Like giant monsters and trashing cities? Who doesn’t? Luckily, Bally Midway’s arcade classic Rampage smashed its way onto the Master System in 1989, and it was a great port. Two-player simultaneous destruction and 50 stages made it a great game to play in short bursts.
Parker Brothers was one of the rare publishers on the Master System, but it was good enough to port one of the best old school platformers ever. Montezuma’s Revenge has become a bit pricey, but there’s so much great gameplay here that it’s absolutely worth the price of admission.
The story of Tetris is long and convoluted enough to fill an entire book, and those wanting to know the full story about the tangled legal mess that the game’s home rights turned into are encouraged to check out David Sheff’s Game Over: Press Start to Continue. It has all the details about the litigation and underhanded plays that occurred as multiple entities and people tried to cash in on the Russian phenomenon. One company that was caught in the crossfire was Sega, which tried to release a version of Tetris for the Mega Drive, only to find itself slapped down by the legal issue. Few copies were actually released, and a slew of pirate versions have since cropped up, fetching ridiculous prices on eBay.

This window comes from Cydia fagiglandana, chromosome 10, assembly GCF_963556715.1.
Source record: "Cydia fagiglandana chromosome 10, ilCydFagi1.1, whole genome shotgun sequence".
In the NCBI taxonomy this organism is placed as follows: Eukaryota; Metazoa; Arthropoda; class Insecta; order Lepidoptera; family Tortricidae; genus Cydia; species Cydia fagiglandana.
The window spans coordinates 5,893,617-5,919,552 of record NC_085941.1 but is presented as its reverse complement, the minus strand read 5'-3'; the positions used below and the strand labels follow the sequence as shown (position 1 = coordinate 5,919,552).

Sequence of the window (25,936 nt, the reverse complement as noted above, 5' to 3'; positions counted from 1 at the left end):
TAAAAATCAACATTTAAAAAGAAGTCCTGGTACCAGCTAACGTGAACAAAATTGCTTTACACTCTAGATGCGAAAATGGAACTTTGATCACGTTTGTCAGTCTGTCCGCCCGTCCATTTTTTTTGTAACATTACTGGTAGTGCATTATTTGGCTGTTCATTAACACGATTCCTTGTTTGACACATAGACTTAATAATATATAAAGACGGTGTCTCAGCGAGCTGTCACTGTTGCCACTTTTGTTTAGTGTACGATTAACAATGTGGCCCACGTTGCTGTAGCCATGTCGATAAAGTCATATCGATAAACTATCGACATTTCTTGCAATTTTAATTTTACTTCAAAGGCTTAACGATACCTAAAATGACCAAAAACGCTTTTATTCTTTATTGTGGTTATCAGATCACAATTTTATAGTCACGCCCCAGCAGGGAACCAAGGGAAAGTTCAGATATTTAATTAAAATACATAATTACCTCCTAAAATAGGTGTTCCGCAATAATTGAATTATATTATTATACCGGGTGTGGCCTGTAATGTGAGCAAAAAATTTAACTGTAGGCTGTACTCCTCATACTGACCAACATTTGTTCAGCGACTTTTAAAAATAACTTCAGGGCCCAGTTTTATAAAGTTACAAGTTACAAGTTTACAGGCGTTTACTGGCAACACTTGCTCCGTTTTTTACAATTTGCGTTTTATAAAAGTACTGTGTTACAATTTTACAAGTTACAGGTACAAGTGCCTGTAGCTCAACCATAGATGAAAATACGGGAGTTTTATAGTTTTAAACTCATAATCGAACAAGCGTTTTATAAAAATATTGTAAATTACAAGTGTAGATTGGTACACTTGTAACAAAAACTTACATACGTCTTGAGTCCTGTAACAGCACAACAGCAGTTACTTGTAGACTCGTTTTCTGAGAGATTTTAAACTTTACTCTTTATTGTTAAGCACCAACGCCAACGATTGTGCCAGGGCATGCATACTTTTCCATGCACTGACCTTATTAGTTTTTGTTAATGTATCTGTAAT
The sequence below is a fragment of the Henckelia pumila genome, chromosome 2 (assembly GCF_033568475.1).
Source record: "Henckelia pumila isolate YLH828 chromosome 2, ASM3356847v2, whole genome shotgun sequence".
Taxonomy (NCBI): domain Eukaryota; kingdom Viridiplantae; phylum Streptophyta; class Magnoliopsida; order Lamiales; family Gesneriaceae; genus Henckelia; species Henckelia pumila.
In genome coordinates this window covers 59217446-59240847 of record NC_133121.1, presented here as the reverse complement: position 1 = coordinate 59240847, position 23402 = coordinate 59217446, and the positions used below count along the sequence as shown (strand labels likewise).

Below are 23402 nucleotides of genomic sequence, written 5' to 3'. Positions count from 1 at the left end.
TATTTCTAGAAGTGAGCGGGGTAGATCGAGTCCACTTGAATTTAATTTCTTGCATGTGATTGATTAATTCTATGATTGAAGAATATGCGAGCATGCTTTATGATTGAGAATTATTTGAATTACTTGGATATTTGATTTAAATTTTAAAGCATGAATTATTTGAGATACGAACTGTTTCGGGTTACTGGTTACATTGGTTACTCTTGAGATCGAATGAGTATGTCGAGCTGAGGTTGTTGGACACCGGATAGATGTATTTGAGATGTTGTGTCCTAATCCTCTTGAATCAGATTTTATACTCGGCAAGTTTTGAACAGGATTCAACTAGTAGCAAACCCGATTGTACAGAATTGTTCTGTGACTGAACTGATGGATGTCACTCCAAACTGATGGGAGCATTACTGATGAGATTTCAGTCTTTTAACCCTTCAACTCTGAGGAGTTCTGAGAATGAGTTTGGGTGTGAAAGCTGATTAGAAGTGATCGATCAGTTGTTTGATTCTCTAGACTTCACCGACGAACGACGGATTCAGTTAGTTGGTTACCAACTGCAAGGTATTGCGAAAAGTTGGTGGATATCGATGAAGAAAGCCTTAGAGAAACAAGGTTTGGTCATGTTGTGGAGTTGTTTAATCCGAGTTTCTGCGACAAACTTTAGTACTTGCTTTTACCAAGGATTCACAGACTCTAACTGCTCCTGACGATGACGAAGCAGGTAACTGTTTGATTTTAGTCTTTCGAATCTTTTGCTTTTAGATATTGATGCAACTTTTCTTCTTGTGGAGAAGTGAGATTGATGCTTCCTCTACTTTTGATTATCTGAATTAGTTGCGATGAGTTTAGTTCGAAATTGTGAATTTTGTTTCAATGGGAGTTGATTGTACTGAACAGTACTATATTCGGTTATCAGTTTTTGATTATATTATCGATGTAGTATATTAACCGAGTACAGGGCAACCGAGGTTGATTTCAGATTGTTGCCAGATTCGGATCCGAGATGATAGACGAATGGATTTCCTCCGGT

With all the later, more advanced offerings by Sega and Electronic Arts, most people tend to forget the early sports games released on the Genesis. Some of them are rightly forgotten, but others such as Arnold Palmer Tournament Golf, still hold up pretty well. Granted, you’re not going to get the full PGA experience, but it’s still a fun way to spend an afternoon.
The Genesis debuted in 1989 with a wide variety of games from all genres, sports included. Alongside the great Tommy Lasorda Baseball and the simple, yet fun Arnold Palmer Golf was a soccer game that well, sucked. To be honest, World Championship Soccer wasn’t even fun when it came out, and with the plethora of incredible soccer games to be had on the system, there’s no reason on Earth to play it today.